One of the patterns I am going to look at and explore is collaboration. Cheryl Doig on her blog ‘Think Beyond’ has this to say about collaboration,
“It is the work we do to understand ourselves that is at the heart of all collaboration. Any collaborative endeavours must start with supporting individual reflection.”(“Cheryl DoigThink Beyond,” n.d.)
There are many different aspects to collaboration: Organisational Collaboration is where everyone is working together toward a shared goal. Senior management, middle management, and teachers work together and share a vision and values of the school. All staff here at RBHS work as a team and are committed to a single outcome. The school goal was to remove the disparity in educational achievement between Maori and non-Maori. The catalyst for this change came from the principal who had a clear vision of how we were going to reach this goal. The implementation of the TeKotahitanga program at our school enabled us to focus on changing the school structure and efficiently support our teachers in this endeavour.
Collaboration continues to take place on a daily basis between the staff within my faculty and myself in which we share ideas, thoughts and examples of best practice. This open type of collaboration ultimately supports teachers to improve Māori students’ learning and achievement, enabling my staff to create a culturally responsive context for learning which relates to student performance.
Through the TeKotahitanga program as teachers, we have learned to model collaborative learning through creating classrooms that are more student-centred learning (Sole classroom). And through collaboration with our students, we find ourselves been able to facilitate the learning experience, rather than to teach in the traditional sense.
Collaboration also exists with outside agencies and the wider community which serve to help improve student’s educational achievement. Academic review day is one example of how whanau involvement contributes to the successful operation of our school and ultimately to positive learning outcomes for our students.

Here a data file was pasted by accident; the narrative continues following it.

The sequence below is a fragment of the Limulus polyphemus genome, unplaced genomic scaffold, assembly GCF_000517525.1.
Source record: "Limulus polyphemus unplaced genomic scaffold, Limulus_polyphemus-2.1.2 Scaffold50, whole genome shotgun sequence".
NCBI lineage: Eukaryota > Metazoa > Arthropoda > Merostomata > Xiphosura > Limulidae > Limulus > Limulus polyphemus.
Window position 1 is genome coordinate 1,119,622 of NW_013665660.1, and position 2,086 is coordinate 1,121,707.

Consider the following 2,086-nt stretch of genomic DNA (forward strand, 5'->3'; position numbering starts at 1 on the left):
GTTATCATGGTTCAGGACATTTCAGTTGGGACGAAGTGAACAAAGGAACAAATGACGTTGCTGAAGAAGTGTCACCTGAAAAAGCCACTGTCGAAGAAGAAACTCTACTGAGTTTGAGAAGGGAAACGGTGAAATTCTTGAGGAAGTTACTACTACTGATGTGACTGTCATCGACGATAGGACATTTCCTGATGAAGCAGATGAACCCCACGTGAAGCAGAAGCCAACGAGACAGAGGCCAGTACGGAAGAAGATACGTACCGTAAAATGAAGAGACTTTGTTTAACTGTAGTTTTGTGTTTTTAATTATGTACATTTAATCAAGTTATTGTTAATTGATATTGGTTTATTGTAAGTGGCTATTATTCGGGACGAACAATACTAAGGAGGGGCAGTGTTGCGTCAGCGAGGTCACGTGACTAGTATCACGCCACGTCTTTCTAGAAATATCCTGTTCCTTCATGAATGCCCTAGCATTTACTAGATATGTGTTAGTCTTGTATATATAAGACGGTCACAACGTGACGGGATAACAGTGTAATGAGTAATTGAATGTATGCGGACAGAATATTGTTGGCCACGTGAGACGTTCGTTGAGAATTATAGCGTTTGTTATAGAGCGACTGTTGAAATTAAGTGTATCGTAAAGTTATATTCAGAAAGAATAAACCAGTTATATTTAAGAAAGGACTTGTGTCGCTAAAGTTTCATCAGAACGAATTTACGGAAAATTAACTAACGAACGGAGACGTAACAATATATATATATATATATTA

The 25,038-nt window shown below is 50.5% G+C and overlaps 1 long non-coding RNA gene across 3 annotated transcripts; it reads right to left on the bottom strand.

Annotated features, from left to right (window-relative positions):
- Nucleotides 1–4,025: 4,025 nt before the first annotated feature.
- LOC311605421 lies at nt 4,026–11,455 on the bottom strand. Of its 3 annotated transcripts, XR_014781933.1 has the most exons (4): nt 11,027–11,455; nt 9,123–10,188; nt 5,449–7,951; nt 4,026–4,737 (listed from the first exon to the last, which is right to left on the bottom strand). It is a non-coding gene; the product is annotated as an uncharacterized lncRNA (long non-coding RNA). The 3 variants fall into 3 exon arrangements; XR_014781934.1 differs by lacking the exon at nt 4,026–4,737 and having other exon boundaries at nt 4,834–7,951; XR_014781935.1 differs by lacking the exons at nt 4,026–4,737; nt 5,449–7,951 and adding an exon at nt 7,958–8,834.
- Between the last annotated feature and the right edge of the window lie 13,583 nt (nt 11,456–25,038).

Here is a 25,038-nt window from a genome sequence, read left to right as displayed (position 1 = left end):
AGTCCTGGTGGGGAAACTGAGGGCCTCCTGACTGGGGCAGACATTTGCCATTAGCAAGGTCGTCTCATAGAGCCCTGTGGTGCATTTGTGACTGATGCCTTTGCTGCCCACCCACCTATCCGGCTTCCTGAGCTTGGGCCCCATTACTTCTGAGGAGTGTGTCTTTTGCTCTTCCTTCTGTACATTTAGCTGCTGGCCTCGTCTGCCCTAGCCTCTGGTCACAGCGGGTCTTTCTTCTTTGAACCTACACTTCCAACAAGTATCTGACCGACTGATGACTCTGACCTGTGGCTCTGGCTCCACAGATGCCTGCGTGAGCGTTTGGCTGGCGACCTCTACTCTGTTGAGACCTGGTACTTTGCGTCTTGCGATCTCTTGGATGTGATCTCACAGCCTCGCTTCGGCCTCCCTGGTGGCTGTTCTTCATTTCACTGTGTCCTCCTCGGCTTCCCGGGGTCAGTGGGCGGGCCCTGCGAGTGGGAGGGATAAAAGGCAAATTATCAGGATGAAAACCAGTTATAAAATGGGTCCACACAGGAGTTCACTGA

2nd trend: Online Learning / Virtual schools Collaborating with students online with personalized learning programs is a reality of the future. To some extent we already participate in this by using google classroom / flipped classroom in our teaching, and with the integration of iPads at year 9.
“Students will drive the collaboration movement forward through peer projects, virtual study groups, and self-directed learning via their personal networks” (“Three Social Trends That Will Influence Education in 2014 | Online Learning Insights on WordPress.com,” n.d.)
Within the last year we have already seen some students selecting the classes they want to attend, and continuing their studies on other subjects through online learning. This type of learning may well become the norm for the future and traditional teaching as we now know it will become a thing of the past. At RBHS, we have already created blended learning environments for our students. The Sole classroom is reinventing the way students learn. Earlier today I had the opportunity to see first-hand how the students engage with each other in the Sole classroom. The teacher organized and facilitated a meaningful inquiry-based project in which the students had participated in a week earlier. The students choose who they wanted to work with, then collaborated to collate the information they had acquired and then presented their findings to the whole class. Providing an excellent example of teaching and learning through inquiry allowing the students to become more autonomous in their learning.
Doig, C. (n.d.). Leadership Thinking for the Future. Retrieved May 20, 2016, from http://www.thinkbeyond.co.nz/
Three Social Trends That Will Influence Education in 2014 | Online Learning Insights on WordPress.com. (n.d.). Retrieved May 18, 2016, from https://onlinelearninginsights.wordpress.com/2013/12/13/three-social-trends-that-will-influence-education-in-2014/